The First-Ever Korean Plus-Size Models Want to Be the 'Prettiest Fattest' Women Around

Korean plus-size models are igniting a body-positive movement. (Photo: Twitter/sonyeonce)
Korean plus-size models are igniting a body-positive movement. (Photo: Twitter/sonyeonce)

A slew of Korean plus-size models are challenging beauty ideals and making their mark on social media in a country quickly earning credit as a top fashion capital.

Yeom Yoon Hye, 22, and Bae Kyo Hyun, 23, are two prominent plus-size models in South Korea, and the first- and second-place winners of a recent modeling contest held by J Style, a plus-size online retailer. According to a story published by AllKPop, a fan site for K-pop news, the pair beat out 170 contestants, with winner Hye scoring a modeling contract with J Style and runner-up Hyun landing a social media position with the company.

The women told AllKPop that they both endured years of bullying for their size — Hye was called “elephant legs” and Hyun often ate her lunch alone in a classroom to avoid being harassed by her classmates.

Their goal: to be the “prettiest fattest” women in South Korea. “When I think about it now, I tried to dress cute but was unconsciously avoiding items such as off-shoulder tops to cover my fat,” Hye said. “But lately, I realized that I’m way more beautiful than I thought while trying on various outfits.”

She added, “I want to give confidence [to] people who are stressed by their physical appearance.”

In South Korea, the average woman (ages 20 to 24) has a waist measurement of 28 inches, compared with standard Korean mannequins that boast 24-inch waists, according to a story published Thursday in the Korean Herald.

The publication also referenced a new report conducted by the Korea Women’s Environmental Network (KWEN), which found that 74.2 percent of companies offered clothing in only three sizes, with only 30 percent carrying size XL. (Yahoo Style could not reach a representative from KWEN for comment).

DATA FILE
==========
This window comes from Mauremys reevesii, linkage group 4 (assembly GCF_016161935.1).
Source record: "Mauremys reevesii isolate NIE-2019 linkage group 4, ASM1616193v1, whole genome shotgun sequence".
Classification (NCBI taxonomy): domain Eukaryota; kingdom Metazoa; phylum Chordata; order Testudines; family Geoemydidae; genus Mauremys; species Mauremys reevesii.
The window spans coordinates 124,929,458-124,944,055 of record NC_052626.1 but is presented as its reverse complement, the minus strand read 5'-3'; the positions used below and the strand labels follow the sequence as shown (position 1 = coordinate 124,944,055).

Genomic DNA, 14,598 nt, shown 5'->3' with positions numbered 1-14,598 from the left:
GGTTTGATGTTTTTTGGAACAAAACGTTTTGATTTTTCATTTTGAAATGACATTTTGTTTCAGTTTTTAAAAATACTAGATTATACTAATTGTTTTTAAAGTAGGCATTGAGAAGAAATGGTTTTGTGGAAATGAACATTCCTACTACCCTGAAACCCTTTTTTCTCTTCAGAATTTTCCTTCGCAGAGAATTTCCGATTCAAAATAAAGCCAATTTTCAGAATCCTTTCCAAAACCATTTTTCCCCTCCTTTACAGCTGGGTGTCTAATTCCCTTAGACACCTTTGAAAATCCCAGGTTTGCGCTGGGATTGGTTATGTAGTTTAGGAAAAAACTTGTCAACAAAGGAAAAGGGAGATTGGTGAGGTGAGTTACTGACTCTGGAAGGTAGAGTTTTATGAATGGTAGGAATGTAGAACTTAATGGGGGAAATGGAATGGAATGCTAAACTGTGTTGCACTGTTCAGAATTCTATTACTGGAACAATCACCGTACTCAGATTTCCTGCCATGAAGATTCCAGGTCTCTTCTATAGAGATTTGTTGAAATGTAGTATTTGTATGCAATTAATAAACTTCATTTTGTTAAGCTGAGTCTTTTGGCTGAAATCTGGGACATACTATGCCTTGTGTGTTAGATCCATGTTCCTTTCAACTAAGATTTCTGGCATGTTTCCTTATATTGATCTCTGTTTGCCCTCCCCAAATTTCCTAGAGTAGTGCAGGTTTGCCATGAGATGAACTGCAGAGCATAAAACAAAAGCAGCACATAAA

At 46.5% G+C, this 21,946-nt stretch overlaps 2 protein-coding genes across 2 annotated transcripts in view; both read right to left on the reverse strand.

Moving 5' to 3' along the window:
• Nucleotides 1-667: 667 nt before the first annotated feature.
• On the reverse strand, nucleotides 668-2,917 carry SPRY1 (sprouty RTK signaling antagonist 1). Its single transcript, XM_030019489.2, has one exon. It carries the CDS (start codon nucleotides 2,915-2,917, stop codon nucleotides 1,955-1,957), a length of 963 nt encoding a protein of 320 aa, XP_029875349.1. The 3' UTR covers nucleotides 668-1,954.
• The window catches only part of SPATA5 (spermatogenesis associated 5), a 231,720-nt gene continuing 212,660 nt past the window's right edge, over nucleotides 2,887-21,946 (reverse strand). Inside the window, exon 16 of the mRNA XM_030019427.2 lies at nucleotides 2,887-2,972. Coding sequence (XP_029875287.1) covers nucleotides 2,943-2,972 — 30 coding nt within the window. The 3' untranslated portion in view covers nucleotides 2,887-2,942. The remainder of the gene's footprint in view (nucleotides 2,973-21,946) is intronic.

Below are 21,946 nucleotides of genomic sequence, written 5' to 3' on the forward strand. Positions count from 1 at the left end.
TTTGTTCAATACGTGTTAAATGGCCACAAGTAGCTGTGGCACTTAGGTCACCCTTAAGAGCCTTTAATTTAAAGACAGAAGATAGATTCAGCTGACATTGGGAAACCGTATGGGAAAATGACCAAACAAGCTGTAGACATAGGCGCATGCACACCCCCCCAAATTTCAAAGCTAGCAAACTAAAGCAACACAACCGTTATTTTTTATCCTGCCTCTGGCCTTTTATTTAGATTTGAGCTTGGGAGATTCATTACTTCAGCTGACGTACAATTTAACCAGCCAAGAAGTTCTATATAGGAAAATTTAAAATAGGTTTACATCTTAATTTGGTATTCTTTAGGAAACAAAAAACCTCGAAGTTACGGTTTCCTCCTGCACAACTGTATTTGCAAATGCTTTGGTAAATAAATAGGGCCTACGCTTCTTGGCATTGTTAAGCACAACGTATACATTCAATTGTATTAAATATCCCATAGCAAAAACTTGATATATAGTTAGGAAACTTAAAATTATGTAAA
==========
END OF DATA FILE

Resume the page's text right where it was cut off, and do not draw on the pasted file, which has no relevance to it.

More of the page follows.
“It is common to see women who say they could not find items available in their sizes, especially feminine items like skirts,” Ko Kum-sook of the Korea Women and Environment Network told the Korean Herald. “Limited sizes not only spread a distorted standard for beauty, but also make women think that it is their fault to be too heavy.”

She added: “Many women are constantly on a diet, suffering from mental distress and eating disorders. More sizes mean women’s health rights [are] better protected.”

Another plus-size Korean model rising to fame is size 14 Vivian Geeyang Kim, 31, editor-in-chief of the online magazine im66100. Kim did not respond to Yahoo Style’s request for comment, but she told the Korean Herald that despite her body-positive mission, she feels ostracized in her own country. “In Korean society, there are categories for only ‘normal’ or ‘average’ people,” she said. “The rest don’t belong anywhere, and fat people are just mocked. They consider being fat as lazy, disgusting, and unhealthy.”

Kim added, “Being fat is not a problem just like being slim, having short or long hair isn’t a problem.”

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